Covering your legal bases is one of the most important things to do for your e-business. If you don't pay enough attention to all the various legal aspects of your Web business, you could end up finding yourself in engaged in litigation or even losing your most valuable assets, such as your logo, brand name or even the site itself.

Doing business on the Web is fundamentally different from setting up shop in the real world, in that on the Web, all the assets you purchase, create, own and operate to generate business and revenue consist of intellectual property rights-such as copyrights, trademarks, patents and trade secrets," says Jerry Spiegel, a member of Frankfurt, Garbus, Klein & Selz in New York City. As a result, you will have to align yourself with a reputable lawyer, preferably one that understands intellectual property rights and the Internet.

Use your contacts to find a one that's right for you, or try www.findlaw.com , a Web site that not only offers names of law firms (which are organized by region) that specialize in specific issues, but also lawyers that cater to small businesses. You can also retrieve a large amount of legal information on the site, including legal news; a guide for starting and running a small business written by an attorney; and specially selected Web sites, government doc-uments and articles specifically chosen to help you run your e-business.

This tool includes 120 legal business forms and legal guides:
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Before meeting with your lawyer, be sure you've registered your domain name and ensured it's not being used by someone else. If it is, under trademark law, that company has superior rights to you, and if it's discovered you're doing business under its name, it can sue you.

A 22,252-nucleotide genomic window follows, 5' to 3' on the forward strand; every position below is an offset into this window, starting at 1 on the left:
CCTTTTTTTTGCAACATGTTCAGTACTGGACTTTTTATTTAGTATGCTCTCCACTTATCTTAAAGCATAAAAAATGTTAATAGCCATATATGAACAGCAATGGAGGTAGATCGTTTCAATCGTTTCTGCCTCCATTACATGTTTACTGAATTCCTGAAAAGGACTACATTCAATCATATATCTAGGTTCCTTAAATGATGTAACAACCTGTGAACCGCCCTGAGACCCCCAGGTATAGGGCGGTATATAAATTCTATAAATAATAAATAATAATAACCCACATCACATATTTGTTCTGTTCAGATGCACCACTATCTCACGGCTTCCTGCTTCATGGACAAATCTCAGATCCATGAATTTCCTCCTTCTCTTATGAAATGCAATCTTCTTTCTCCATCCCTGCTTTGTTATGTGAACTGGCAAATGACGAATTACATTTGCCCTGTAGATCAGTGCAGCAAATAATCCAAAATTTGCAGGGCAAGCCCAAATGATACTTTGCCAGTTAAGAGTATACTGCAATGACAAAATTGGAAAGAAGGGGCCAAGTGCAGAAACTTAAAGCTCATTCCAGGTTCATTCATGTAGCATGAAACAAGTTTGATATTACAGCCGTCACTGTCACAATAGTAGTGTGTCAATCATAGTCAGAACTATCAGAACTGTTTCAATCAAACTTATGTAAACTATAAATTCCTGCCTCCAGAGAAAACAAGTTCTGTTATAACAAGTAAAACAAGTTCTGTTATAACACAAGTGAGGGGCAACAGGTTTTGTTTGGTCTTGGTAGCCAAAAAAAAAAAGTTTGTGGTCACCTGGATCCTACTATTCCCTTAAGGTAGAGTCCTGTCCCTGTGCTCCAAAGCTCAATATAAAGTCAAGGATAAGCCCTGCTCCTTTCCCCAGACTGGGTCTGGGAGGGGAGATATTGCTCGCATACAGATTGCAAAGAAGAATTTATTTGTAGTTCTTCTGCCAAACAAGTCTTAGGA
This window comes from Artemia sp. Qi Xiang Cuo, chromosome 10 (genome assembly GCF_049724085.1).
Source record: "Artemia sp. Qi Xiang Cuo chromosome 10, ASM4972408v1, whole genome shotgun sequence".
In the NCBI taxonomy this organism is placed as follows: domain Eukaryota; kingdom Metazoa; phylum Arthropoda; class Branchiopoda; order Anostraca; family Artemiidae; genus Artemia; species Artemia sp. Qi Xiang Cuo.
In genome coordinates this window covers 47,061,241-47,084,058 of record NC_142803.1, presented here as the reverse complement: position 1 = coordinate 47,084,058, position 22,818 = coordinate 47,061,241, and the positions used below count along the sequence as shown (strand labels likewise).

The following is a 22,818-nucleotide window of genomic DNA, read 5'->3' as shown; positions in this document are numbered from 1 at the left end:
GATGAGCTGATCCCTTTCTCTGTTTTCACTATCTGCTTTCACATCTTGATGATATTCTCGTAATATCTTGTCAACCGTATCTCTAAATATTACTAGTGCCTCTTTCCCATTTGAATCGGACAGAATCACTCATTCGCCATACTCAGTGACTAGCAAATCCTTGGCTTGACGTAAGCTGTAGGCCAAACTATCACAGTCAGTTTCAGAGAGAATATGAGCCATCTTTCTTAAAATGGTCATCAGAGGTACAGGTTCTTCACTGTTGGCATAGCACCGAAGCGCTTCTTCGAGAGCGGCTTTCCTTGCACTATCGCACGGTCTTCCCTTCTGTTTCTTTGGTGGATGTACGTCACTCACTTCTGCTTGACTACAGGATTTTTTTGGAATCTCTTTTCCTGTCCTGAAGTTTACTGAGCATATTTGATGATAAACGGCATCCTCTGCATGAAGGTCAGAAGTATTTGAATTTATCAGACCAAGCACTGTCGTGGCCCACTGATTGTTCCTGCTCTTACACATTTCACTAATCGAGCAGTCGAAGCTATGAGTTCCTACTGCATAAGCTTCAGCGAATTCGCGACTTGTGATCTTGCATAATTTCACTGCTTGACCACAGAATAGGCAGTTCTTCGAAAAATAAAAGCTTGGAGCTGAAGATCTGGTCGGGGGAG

When you finally meet with your lawyer for the first time, you'll probably discuss the basics-such as who the founders of your company are and what type of company it will be-and then delve into trademark issues, such as whether you've checked it properly and the importance of protecting it.

You'll hopefully also get into copyright law, patent law, libel law, individual privacy law and trade secret law. Trade secret law is very important for Internet companies that have a new and valuable concept no other company has. According to Spiegel, this law states that "if you make everyone who has access to your ideas agree in writing to a confidentiality agreement that says they will not disclose them or use them themselves, then the law will protect your ideas." The agreement should be drafted in the early stages of start-up and should be signed by all your employees, independent contractors and even investors.

The legalities don't end there. Spiegel also says companies using Web development firms should be aware of ownership issues. Internet merchants need to make sure that they, not the developer working on it, actually "own" their Web site and that they have the right to use, and make any changes to, their sites.

"You don't want to be locked into a developer," warns Spiegel. "Some developers [hold] clients hostage by retaining ownership of the site and not giving the client modifying rights. If this happens, when you decide to change the site, you'll have to ask the developer to make the changes for you, but for a fee."

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Melissa Campanelli is a technology writer in Brooklyn, New York, who has covered technology for Mobile Computing & Communications and Sales & Marketing Management magazines.